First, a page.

The Protein Man's Blog | A Discussion of Protein Research

Protein palmitoylation and sulfhydryl chemistry methods to capture palmitoylated proteins

Posted by The Protein Man on Oct 29, 2019 2:30:00 PM

Proteins undergo many kinds of post translational modifications (PTMs), such as phosphorylation, ubiquitination, SUMOylation, geranyl-geranylation, farnesylation, myristoylation, acetylation, succinylation and palmitoylation. PTMs can be reversible or irreversible, they can be dynamic or stable. PTMs enable fine tuning of protein function in response to various internal and external signals and therefore they have profound effects on cellular physiology, metabolism, survival and growth.

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Topics: Protein Labeling

Protein phosphorylation: Nature’s favorite way of decorating proteins

Posted by The Protein Man on Oct 1, 2019 2:30:00 PM

Part 1: Essentials of protein phosphorylation

American chemist Westheimer asked an interesting question in 1987 in his very famous article published in ‘Science’ the same year, ‘why nature chose phosphates?’. He elegantly approached this problem from a chemists’ perspective. Phosphorus, a group 15 element, is an essential element of biomolecules. Phosphorus and its chemistry pervade cells and living systems, ATP, the ubiquitous currency of energy, is a nucleotide with two phosphates available in high energy phospho anhydride bonds. The backbone of genetic material (DNA or RNA) is made up of phosphates, two adjacent nucleotides are linked by phosphodiester bonds. The negative charge present on phosphodiester linkages in nucleic acids makes them resistant to hydrolysis and therefore very stable in aqueous environments, a key feature required for a molecule to qualify as a genetic material is chemical stability. Other group 15 elements like arsenic don’t make esters that are stable in aqueous conditions at neutral pH.

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Topics: Protein Purification, Protein Labeling

Click chemistry and its application to proteomics

Posted by The Protein Man on Sep 24, 2019 2:30:00 PM

Nature has ability to generate an unending array of molecules from very small number of building blocks, even simple microbes such as E. coli have synthetic chemical prowess that can bring the most sophisticated organic chemistry labs to their shame. Inspired by the nature’s ability to knit complex molecules from a small number of building blocks, using simple modular reactions, Berry Sharpless, and his coworkers, defined and invented the area of ‘click chemistry’. Together, Berry Sharpless and M. G Finn redefined the use of simple modular reactions that had already existed to generate new ‘functions’ or properties and termed it as ‘click chemistry’.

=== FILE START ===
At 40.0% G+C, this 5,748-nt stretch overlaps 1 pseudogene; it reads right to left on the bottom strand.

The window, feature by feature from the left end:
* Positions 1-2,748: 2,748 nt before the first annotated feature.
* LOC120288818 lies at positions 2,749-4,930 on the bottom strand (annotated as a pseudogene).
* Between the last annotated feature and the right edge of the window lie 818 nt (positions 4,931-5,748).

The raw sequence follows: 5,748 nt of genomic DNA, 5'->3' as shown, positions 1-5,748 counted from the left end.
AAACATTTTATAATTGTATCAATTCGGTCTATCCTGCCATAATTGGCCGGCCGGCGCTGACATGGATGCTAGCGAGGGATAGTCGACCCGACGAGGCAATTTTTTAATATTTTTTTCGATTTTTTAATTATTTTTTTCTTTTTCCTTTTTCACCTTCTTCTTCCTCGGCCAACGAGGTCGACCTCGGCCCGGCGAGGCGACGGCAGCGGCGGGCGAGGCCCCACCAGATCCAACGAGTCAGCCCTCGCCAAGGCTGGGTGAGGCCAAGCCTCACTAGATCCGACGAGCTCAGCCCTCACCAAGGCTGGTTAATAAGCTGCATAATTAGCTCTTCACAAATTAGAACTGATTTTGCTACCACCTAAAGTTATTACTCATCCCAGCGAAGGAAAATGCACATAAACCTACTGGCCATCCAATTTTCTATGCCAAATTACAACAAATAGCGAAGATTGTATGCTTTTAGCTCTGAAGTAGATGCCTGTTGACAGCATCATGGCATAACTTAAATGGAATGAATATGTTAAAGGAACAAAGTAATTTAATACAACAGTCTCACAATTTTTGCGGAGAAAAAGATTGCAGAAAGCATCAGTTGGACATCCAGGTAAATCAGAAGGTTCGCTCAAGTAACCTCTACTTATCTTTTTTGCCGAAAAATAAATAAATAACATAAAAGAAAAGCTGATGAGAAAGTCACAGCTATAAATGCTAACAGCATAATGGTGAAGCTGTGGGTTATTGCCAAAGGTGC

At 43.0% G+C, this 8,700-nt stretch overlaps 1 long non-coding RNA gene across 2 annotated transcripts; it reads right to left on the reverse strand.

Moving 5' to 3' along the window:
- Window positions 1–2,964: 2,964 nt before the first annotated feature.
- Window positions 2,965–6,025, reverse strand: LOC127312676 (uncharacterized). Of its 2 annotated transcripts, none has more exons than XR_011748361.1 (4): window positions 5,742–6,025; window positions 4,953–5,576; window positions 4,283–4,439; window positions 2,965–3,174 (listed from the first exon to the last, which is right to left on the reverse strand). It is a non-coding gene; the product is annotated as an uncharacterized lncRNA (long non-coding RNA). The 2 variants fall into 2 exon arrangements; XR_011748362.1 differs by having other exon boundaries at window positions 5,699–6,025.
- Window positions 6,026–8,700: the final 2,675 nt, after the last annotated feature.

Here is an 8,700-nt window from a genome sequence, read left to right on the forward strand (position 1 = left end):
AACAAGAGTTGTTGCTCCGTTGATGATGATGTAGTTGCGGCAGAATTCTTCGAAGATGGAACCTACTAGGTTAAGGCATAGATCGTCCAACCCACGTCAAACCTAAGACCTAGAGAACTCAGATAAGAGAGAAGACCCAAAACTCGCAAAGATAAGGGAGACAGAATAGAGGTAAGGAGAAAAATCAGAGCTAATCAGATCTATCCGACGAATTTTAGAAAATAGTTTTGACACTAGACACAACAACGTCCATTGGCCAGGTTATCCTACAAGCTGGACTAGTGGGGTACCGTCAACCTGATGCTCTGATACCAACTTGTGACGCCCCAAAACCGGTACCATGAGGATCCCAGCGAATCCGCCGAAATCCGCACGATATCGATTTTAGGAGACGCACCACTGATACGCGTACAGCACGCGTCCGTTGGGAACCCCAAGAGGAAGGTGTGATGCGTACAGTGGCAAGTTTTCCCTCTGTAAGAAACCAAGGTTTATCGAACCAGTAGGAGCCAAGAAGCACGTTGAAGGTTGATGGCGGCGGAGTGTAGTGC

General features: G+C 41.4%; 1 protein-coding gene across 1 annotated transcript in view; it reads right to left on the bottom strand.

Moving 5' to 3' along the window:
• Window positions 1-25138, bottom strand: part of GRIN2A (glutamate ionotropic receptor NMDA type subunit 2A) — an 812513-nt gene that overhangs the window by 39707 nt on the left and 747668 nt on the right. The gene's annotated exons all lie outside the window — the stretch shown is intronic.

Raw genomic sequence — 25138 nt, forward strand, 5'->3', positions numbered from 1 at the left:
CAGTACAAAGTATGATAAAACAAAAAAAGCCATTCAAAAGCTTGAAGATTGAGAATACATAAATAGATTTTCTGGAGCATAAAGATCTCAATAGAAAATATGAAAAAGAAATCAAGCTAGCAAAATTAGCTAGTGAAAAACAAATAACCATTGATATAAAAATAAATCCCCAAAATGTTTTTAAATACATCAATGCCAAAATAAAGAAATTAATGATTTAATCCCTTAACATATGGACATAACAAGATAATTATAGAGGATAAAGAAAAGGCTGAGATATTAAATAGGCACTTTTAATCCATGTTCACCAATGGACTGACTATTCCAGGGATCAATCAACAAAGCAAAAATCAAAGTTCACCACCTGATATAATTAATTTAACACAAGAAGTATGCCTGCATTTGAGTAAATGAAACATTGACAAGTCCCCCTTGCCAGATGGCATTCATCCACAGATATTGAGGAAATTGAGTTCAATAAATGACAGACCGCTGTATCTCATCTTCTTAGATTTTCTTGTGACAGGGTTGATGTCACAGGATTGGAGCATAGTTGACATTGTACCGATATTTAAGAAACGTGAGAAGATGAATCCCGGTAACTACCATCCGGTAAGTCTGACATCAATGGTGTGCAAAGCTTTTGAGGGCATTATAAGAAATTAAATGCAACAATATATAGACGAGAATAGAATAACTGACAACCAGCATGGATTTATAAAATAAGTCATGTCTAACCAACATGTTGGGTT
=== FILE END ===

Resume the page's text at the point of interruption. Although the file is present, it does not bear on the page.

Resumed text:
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Topics: Protein Labeling

How to Iodinate Proteins with Iodo-Gen®

Posted by The Protein Man on Aug 13, 2019 2:30:00 PM

1,3,4,6-tetrachloro-3α,6α-diphenylglycoluril (Chloroglycoluril), also known as Iodo-Gen®, is one of the best reagents used for iodination of proteins, hormones, antibodies, viruses, cell membranes, etc. This method was first developed by Fraker et al. This method of iodination with Iodo-Gen® is simple and inexpensive. Iodo-Gen® is water-insoluble and hence used in solid-phase iodination. Iodo-Gen® is used to incorporate radioactive iodine in aromatic amino acids like tyrosine. It iodinates proteins in oxidizing conditions, so there is no need for using excessive reducing agents that affects protein stability. The proteins are not directly subjected to oxidation in this method as the reagent sticks to the wall of the tube and protein is in solution. Either Iodo-Gen® is coated on the walls of glass vials or on polystyrene beads. Iodo-Gen® is dissolved in an organic solvent and the organic solvent is removed from the vial by using nitrogen. The Iodo-Gen® that sticks to the wall of the vial or beads later iodinates proteins in solution. Protein can be separated easily from unreacted reagent as Iodo-Gen® is water-insoluble.

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Topics: Protein Labeling

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